There’s certainly room to improve Oklahoma’s tax credit for working families. Our state’s EITC is one of the lowest in the nation, and we are one of only four states with a non-refundable EITC. The value of Oklahoma’s EITC is less than one-third of the national average. Restoring EITC refundability is an important first step in narrowing the gap between low-income and wealthier Oklahomans

Oklahoma’s Sales Tax Relief Credit, often called the “grocery tax credit,” was created in 1990 and provided a rebate of $40 per household member for low-income families. Unfortunately, the credit amount has never been increased, and the eligibility limits haven’t been adjusted for inflation in more than 20 years. For reference, those amounts are $20,000 for a single person and $50,000 for a household with dependents or persons over 65. When considering inflation, this means the purchasing power of this credit has decreased from the original $40 in 1990 to just $26 in today’s dollars. Many cities and counties have increased sales tax rates during the same period. 

Only 12 other states charge a sales tax on groceries, and 8 of these have lower state sales tax rates than Oklahoma’s. In a state where low-income Oklahomans pay a much higher share of their income in taxes (especially sales taxes), increasing the Sales Tax Relief Credit would begin to pave the way towards a more equitable tax system.

Measures being considered by the Legislature

Several bills were introduced this legislative session to address our regressive tax system. For example, SB1306 by Sen. John Michael Montgomery, R-Lawton, would have gradually restored EITC refundability, and then increased Oklahoma’s EITC from 5 to 7.5 percent of the federal EITC in 2025. This bill, which was a fiscally responsible way to put money in the pockets of Oklahomans who need it most, was never heard in the Senate Finance Committee.

HB 3385 by Rep. Carol Bush, R-Tulsa, and Rep. Jason Dunnington, D-Oklahoma City, would have doubled the Sales Tax Relief Credit from $40 to $80 per person and adjusted the income eligibility requirements. The fiscal effects of this bill would not have been felt until Fiscal Year 2022, giving the legislature ample time to prepare. Doubling this credit would provide some much-needed relief to low-income Oklahomans. This bill passed out of sub-committee, but was not heard by the House Appropriations and Budget Committee.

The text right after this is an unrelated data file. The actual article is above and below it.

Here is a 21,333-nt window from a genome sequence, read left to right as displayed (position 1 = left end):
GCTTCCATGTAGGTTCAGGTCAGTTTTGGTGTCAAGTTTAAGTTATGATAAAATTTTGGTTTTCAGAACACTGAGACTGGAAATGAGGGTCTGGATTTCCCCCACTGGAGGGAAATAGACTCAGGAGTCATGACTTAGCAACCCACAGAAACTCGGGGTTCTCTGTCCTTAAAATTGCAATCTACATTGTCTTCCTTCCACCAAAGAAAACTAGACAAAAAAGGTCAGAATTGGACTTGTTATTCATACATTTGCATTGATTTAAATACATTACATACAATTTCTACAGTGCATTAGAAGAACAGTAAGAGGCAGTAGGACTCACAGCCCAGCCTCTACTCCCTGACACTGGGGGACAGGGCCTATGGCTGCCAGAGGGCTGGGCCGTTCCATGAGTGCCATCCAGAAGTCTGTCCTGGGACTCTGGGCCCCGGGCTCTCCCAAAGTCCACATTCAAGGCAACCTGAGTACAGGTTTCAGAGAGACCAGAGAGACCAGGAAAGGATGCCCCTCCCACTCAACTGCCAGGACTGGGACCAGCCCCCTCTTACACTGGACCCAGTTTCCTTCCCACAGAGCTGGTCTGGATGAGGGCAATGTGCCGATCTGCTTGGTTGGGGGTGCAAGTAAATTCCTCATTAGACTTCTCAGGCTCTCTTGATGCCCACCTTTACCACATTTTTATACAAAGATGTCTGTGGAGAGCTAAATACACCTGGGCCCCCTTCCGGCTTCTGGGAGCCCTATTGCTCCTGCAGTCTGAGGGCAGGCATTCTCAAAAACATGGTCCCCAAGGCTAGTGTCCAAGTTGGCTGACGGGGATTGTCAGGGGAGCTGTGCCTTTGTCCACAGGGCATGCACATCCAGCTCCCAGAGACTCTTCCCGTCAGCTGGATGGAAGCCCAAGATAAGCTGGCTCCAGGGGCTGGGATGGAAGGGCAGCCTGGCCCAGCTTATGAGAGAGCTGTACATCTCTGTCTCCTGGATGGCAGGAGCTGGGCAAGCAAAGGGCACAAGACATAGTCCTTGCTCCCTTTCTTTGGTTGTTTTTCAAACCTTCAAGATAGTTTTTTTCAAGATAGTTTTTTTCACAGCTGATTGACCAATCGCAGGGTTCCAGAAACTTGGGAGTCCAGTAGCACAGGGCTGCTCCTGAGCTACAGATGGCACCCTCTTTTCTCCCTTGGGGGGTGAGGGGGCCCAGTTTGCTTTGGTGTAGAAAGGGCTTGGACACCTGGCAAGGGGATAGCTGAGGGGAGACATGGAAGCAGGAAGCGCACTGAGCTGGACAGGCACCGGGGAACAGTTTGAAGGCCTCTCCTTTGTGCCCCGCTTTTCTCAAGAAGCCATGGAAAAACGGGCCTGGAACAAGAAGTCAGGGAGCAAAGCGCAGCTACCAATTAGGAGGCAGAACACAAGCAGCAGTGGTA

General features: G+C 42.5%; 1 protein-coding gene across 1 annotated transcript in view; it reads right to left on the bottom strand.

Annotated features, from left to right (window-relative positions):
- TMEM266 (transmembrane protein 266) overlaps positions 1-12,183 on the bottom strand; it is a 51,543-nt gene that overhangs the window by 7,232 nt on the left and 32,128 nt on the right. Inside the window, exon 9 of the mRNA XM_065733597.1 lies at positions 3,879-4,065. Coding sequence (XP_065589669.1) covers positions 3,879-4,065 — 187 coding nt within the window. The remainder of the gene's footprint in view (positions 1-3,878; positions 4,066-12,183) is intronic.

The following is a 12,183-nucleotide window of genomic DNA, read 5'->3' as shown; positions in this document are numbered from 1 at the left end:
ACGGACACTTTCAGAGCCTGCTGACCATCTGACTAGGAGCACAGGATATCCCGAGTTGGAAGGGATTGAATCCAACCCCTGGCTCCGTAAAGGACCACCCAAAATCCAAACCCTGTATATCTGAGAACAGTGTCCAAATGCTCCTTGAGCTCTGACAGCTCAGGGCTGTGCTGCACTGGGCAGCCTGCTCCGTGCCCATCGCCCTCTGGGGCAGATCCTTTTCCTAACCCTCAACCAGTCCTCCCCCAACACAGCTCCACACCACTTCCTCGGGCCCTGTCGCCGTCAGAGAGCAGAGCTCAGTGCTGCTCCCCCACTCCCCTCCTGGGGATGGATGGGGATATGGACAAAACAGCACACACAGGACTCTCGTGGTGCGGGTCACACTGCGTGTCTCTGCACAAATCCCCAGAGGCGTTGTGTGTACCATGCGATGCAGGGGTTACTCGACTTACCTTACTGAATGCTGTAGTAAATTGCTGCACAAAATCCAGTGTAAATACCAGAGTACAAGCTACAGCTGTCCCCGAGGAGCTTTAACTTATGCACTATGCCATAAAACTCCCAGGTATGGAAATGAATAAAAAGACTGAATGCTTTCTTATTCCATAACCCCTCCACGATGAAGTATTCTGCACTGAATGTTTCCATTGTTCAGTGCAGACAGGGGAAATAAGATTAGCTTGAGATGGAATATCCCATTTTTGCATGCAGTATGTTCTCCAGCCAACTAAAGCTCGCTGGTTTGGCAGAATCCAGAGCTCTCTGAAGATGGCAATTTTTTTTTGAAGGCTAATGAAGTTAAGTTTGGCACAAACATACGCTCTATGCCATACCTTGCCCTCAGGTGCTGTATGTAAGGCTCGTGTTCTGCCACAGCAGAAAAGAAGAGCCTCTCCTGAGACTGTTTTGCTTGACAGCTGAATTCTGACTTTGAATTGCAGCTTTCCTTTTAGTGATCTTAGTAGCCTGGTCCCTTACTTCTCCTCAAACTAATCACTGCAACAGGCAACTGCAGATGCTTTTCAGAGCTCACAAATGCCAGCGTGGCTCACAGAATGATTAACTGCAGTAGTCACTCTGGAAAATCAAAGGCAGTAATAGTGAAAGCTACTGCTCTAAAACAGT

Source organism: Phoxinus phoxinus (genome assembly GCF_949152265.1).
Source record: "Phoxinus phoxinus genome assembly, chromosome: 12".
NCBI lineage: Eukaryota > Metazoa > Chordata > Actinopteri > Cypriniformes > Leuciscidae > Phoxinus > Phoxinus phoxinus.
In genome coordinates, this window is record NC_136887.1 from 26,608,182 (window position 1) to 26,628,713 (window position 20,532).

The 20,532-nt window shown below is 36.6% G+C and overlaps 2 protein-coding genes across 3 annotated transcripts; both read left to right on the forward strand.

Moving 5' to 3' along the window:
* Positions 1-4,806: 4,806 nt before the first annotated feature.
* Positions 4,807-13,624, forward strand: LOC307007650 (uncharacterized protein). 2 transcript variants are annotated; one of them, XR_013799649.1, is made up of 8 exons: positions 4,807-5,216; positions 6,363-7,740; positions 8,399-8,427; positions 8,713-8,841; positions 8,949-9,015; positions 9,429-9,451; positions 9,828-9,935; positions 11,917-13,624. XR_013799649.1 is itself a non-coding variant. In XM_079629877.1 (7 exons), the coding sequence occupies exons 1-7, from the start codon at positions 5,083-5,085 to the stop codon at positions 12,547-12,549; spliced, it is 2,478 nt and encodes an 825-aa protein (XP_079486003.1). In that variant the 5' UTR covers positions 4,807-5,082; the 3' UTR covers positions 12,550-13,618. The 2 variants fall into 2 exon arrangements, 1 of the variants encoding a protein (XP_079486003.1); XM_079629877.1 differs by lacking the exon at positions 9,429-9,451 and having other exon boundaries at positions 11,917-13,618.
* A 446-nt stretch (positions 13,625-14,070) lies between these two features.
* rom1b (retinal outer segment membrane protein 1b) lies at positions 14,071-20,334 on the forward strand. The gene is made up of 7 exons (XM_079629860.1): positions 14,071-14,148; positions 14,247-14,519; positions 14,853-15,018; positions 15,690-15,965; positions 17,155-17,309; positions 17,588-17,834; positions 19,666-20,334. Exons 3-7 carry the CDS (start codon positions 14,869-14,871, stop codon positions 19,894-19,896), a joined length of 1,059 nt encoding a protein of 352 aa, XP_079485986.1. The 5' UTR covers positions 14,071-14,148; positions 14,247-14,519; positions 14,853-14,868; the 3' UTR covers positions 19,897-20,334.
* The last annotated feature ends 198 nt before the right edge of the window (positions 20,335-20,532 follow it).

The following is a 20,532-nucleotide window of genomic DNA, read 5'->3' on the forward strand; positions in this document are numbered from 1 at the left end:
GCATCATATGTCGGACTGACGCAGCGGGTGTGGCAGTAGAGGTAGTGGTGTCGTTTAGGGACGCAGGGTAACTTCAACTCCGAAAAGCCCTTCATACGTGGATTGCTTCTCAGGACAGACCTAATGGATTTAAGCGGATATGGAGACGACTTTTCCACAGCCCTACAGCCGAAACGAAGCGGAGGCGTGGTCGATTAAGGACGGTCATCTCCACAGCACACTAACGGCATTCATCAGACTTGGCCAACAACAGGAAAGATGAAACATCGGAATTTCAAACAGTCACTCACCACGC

Neither of these bills advanced in the first half of the current legislative session. The new reality we are facing this year demands that we act. The economic impacts of COVID-19 will be felt first and hardest by our low-income friends and neighbors. We can help them through these difficult times by passing similar reductions and by making them effective right now for their 2019 income taxes. Taken together, the two bills would have increased after-tax income for a single parent of one child earning $12,000 by $289. Oklahomans should demand action on tax fairness, and this should be among the first orders of business once the Legislature has tackled the most immediate health-related needs. That’s money families like this need right now. Since it’s likely to be spent immediately and locally, urgent action will also help our communities on the path to economic recovery.

Policy intern Emma Morris co-wrote and provided data analysis for this post.

ABOUT THE AUTHOR

Paul Shinn

Paul Shinn is a Budget and Tax Senior Policy Analyst with OK Policy. Shinn has held budget and finance positions for the Oklahoma House of Representatives, the Department of Human Services, the cities of Oklahoma City and Del City and several local governments in his native Oregon. He's also taught political science and public administration at the University of Oklahoma, University of Central Oklahoma, and California State University Stanislaus. While with the Government Finance Officers Association, Paul worked on consulting and research projects for the U.S. Environmental Protection Agency, the U.S. Department of Transportation, and several state agencies and local governments. He also served as policy analyst for CAP Tulsa. He holds a Ph.D. in Political Science from University of Oklahoma and degrees from the University of Oregon and the University of Maryland College Park. He lives in Oklahoma City with his wife Carmelita.